City and County Legislative Updates for Region 5 - Nov. 2018
By Sourcewell Government Relations team
Election Day 2018 has come and gone. In battles for elected office across the country and around Minnesota, voters cast their ballots to determine our leaders for the next two, four, and six years. The 2018 midterm elections were historic for many reasons. Notably, its estimated that candidates, parties, political action committees, and outside groups spent a record-breaking $5 billion on advertising, according to the Center for Responsive Politics.
The 2018 election also featured an unprecedented number of United States Senate and House races with two female candidates, including in some of the country’s most high-profile cases. Between state and national level races, nearly 3,700 women were major-party endorsed candidates and as a result, many states elected, for the first time, female candidates. Nationally, 123 women were elected with 33 of those races between two female candidates. These numbers more than doubled those of 2016. There are still nine races with female candidates that are currently undecided. Lastly, the midterm elections are often not necessarily tied closely to policy issues. That was not the case this past Tuesday; health care, immigration, gun violence, and climate change were all paramount issues in elections around the country.
Nationally, all 435 members of the US House of Representatives were up for election, as were 33 members of the Senate. As predicted, the Republican party's control in the House was lost to the Democrats by a wide margin. Of the 427 races that have been determined, Democrats were successful in their effort to take the majority by gaining 33 new seats. There are still eight races undecided.
In the Senate, Republicans kept their majority, defeating three incumbents in Indiana, Missouri, and North Dakota. Races in Florida and Mississippi remain undecided, those outcomes are not expected to change party control come 2019.
Minnesota was the one state where both Senate seats were on the ballot because of the resignation of Al Franken in late 2017. In those races, both incumbents were successful in their races. Minnesota’s congressional delegation races were not without fanfare, incumbents Erik Paulsen and Jason Lewis lost their challenges, and in the 1st, 5th, and 8th districts, newcomers Jim Hagedorn, Illhan Omar, and Pete Stauber, respectively, were successful in their races. Omar is the first Muslim-American elected to Congress anywhere in the United States. She replaced outgoing member of Congress Keith Ellison. Collin Peterson continues to represent Region 5 in part, with Stauber representing the northeastern counties of the region.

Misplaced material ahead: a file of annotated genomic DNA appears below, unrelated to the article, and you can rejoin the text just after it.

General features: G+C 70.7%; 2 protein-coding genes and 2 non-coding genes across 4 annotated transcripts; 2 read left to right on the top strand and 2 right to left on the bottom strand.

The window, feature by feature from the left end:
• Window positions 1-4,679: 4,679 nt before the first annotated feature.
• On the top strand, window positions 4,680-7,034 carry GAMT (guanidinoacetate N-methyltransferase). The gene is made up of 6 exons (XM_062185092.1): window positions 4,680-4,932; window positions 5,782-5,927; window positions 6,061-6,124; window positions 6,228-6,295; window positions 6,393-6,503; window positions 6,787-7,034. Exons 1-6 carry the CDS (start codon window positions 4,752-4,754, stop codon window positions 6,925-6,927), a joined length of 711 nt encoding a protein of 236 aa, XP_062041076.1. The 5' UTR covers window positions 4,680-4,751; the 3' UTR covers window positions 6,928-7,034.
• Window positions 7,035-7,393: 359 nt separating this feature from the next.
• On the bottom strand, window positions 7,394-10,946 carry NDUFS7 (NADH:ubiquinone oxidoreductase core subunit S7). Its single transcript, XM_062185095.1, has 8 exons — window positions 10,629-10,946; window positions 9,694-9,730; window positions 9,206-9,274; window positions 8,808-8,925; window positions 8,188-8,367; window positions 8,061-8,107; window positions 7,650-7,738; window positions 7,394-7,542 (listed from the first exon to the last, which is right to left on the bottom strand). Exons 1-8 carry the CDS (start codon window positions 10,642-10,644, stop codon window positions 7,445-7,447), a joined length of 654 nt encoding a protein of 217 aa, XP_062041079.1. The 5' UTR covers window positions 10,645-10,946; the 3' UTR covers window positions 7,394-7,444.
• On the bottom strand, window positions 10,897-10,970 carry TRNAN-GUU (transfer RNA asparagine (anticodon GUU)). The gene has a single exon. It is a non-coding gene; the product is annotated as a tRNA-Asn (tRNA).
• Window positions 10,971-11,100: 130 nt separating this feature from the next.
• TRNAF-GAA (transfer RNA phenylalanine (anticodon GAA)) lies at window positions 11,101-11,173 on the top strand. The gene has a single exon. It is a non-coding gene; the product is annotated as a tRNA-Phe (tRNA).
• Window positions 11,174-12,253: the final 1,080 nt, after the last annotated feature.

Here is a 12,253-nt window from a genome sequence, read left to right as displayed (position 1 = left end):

Statewide, Minnesotans elected a new governor and two new constitutional officers. Tim Walz and Peggy Flannagan will be the next governor and lieutenant governor, Julie Blaha the state auditor, and Keith Ellison as attorney general. Secretary of State Steve Simon was also reelected for another four-year term. Minnesotans also cast ballots for the entire state House of Representatives, and like the national scene, control of that body also was won by Democrats. They picked up 18 seats in the election and will hold a 75-59 advantage when they return to St. Paul in January.
There was one special election in the state Senate for former senator and lieutenant governor Michele Fischbach. Jeff Howe was successful in defeating Joe Perske in that race. The Senate will be made up of 34 Republicans and 33 Democrats. The regional representation at the capitol will remain the same, except for returning House of Representatives member John Persell who will again represent the northern townships of Cass County after being out of office for two years.
Newly elected officials, especially in a year such as 2018 with many political newcomers nationally and statewide, give implication to many issues facing school districts and local governments. While difficult to ascertain which issues will be of most prominence in 2019, it can be expected legislators in Minnesota and in Washington, D.C., will negotiate new tax policy, education funding, health care, and transportation infrastructure issues.
Sourcewell (formerly National Joint Powers Alliance) is a self-supporting government organization, partnering with education, government, and nonprofits to boost student and community success. Created in 1978 as one of Minnesota’s nine service cooperatives, we offer training and shared services to our central-Minnesota members. Throughout North America, we offer a cooperative purchasing program with over 300 awarded vendors on contract. Sourcewell is driven by service and the ability to strategically reinvest in member communities.